I did the right side in the 80's with T. Burke. The first attempt we got rained off after about 4-5 pitches. Usual July thunder storms. Had to actually "sprint" for the anchors before there was too much water. I got off route and had to take a 40 foot slider because I couldn't reverse the moves. Got blisters on my palms from the slide :-)

Next day we started early and finished.
Mighty Hiker

climber
Vancouver, B.C.
Jun 22, 2011 - 01:47am PT
Pat's story of the rescue/recovery:
http://www.supertopo.com/climbing/thread.php?topic_id=498230&msg=502781#msg502781
Mighty Hiker

climber
Vancouver, B.C.
Jun 22, 2011 - 01:52am PT
The Goodrich plaque:
Goodrich Plaque
Goodrich Plaque
Credit: Summit Post Website
(Credit: http://www.summitpost.org/harding-route-goodrich-memorial-plaque/548277);
Karl Baba

Trad climber
Yosemite, Ca
Jun 22, 2011 - 01:52am PT
I've done the right side dozens and dozens of times.

I would actually hate to on-site that fifth pitch again with only old stacked piton in one place for Pro, but those days, barring amnesia, are over.

Even after dozens of ascents, I actually fell on the fifth pitch once. It was around dawn and we are in a hurry to climb all the way to the rim vehicle like a hitchhiker. I stepped too far to the right and slipped on some gritty ball bearings on the rock, slid about 25 feet.

Peace

Karl
Clint Cummins

Trad climber
SF Bay area, CA
Jun 22, 2011 - 03:02am PT
There is a good topo of the climbing above Goodrich on Karl's site:
http://memweb.newsguy.com/%7Eclimbing/Galactic%20HitchhikerTopo.html
Peter Haan

Trad climber
San Francisco, CA
Jun 22, 2011 - 03:10am PT
People should be doing the left side too. The amazing down-traverse flake before the roof is gone making the climb maybe harder and less interesting up to that point since the route changed but the roof pitch is just incredible---one of the most exciting pitches I have ever done and it is only 5.9; really unusual for the Apron too. I did it back in 1965 when I was in high school. And the right side in 1971 with Mark Feldman (?) from Oregon/PacNorWest. I would stress too that the right side is really pretty!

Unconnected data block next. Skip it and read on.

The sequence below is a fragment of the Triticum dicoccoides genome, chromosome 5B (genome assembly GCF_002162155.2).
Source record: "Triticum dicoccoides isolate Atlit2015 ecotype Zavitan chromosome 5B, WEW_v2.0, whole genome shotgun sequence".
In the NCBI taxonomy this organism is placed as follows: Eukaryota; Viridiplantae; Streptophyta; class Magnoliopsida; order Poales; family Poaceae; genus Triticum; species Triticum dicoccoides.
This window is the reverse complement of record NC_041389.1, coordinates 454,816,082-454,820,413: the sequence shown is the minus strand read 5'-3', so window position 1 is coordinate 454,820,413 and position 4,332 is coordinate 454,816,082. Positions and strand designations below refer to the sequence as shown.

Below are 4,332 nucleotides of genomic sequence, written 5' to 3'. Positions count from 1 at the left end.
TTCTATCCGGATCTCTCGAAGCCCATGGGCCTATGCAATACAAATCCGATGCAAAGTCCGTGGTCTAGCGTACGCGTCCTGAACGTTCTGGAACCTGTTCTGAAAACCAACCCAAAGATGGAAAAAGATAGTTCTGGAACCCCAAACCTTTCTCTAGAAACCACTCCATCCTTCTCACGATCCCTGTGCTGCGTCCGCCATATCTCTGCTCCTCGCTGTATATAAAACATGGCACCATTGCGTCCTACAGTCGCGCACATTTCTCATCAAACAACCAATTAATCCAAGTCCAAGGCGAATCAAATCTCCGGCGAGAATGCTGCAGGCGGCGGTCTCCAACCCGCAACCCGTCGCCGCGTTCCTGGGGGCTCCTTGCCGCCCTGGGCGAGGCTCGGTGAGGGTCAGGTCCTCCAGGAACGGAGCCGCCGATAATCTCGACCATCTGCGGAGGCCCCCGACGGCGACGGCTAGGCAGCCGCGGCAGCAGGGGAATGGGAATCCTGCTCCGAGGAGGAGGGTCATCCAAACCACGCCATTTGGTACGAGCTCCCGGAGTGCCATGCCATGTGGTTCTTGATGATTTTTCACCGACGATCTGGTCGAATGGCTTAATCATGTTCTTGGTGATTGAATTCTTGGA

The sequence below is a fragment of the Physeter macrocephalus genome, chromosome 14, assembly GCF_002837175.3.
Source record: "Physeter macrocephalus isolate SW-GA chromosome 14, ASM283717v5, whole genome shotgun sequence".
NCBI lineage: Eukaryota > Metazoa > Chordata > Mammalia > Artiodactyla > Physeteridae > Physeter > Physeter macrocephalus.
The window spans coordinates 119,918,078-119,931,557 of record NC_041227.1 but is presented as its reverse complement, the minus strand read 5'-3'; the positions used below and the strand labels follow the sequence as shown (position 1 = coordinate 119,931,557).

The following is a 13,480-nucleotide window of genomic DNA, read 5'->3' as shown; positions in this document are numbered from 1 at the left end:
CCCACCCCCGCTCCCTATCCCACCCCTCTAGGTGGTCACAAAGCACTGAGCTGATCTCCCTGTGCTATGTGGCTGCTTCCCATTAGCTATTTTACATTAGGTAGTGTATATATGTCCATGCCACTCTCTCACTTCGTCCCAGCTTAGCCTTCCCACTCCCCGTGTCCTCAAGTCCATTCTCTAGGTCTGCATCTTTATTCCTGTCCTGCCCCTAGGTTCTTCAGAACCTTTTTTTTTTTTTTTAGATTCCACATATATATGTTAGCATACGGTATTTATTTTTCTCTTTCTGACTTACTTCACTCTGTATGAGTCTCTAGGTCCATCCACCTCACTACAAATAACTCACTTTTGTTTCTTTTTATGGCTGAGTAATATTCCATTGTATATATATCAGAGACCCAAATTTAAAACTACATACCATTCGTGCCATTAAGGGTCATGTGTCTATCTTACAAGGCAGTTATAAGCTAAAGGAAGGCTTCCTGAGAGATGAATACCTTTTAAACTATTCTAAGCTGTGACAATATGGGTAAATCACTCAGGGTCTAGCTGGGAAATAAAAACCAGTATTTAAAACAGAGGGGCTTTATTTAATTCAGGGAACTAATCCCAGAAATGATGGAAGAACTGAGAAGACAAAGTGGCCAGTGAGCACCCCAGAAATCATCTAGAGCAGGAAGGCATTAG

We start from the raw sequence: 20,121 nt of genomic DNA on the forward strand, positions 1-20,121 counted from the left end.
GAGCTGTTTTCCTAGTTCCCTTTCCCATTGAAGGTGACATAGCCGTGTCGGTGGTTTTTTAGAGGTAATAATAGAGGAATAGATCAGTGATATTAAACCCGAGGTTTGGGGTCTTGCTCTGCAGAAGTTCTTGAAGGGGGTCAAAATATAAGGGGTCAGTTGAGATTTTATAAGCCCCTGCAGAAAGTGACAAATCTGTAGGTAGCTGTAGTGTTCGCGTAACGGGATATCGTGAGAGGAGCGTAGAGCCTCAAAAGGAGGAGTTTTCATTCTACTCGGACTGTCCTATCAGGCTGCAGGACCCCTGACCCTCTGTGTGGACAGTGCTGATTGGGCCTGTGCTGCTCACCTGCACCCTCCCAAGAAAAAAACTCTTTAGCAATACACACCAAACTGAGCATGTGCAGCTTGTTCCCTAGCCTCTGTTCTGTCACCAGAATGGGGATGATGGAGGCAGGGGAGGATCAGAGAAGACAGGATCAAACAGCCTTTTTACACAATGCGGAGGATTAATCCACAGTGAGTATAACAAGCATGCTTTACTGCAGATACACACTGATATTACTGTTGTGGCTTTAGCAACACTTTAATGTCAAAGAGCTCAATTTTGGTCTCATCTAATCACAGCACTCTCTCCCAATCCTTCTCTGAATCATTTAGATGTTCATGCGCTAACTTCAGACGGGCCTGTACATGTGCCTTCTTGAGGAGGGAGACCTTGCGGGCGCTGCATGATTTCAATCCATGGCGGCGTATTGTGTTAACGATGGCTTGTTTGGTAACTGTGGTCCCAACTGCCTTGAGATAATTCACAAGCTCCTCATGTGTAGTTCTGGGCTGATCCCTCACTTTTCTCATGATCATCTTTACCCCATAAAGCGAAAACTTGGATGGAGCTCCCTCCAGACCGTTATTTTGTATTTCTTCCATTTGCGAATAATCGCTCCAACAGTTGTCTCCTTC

Branscomb

Trad climber
Lander, WY
Jun 22, 2011 - 11:36am PT
I did Goodrich Pinnacle, Right with a guy named Tony Jewell in 1975. Remember it was a pretty neat route. I squeaked off on a long 5.9 friction pitch up there and slid about ten feet or so. Remember it was pretty led out in places but I don't remember it as being terribly scary. We continued to Oasis and rapped to Monday Morning Slab from there. It was a neat day.
Brokedownclimber

Trad climber
Douglas, WY
Jun 22, 2011 - 12:05pm PT
I tried this with Anne back in 1982, but bailed after just 3 leads due to the heat. It's still "on my list," and would love to get this one done before my time is up...

I really love climbing on the Apron, but the rockfall has me a bit spooked these days.
Brokedownclimber

Trad climber
Douglas, WY
Jun 22, 2011 - 04:29pm PT
Riley-

I'll be getting in better shape...if Summer ever arrives! Then, brother...we're on!
Peter Haan

Trad climber
San Francisco, CA
Jun 22, 2011 - 04:36pm PT
Rodger, you have to take Riley up on this during Facelift. It is pretty much all feet and strategy.
Mighty Hiker

climber
Vancouver, B.C.
Jun 22, 2011 - 04:45pm PT
I would enjoy giving it a try. Always liked slab climbing, and AFAIK I haven't already done it.
Brokedownclimber

Trad climber
Douglas, WY
Jun 22, 2011 - 09:53pm PT
Peter-

I had some great days on Apron: Four routes on the Grack (Marginal, Center, left Side, and Right side) and then Patio Pinnacle, Regular Route. I never got around to Angel's Approach on Lucifer's Ledge, but only bailed while getting rained on after doing Point Beyond. I love that slab climbing!

Hope to see you during Facelift!

Rodger
HighTraverse

Trad climber
Bay Area
Jun 22, 2011 - 10:56pm PT
I did Goodrich right side in about '78 and then up to the Oasis.
I don't remember any spooky 5.9 slab, just solid climbing all the way. I thought the hardest section was the grass filled cracks in the dihedrals above the top of Goodrich. That was spooky! Very little pro, marginal at best. A beautiful climb.
Then the Oasis. What a magical place. About 11 rapps (thanks for the chains Tom Rohrer) down from the west end of the Oasis past Coonyard. Last 4 or 5 done very carefully in the dark with a plastic flashlight in my teeth. A very memorable climb in beautiful surroundings.
Messages 1 - 36 of total 36 in this topic
Return to Forum List
Post a Reply
 
Our Guidebooks
Check 'em out!
SuperTopo Guidebooks


Try a free sample topo!

 
SuperTopo on the Web

Review Categories
Recent Route Beta
Recent Gear Reviews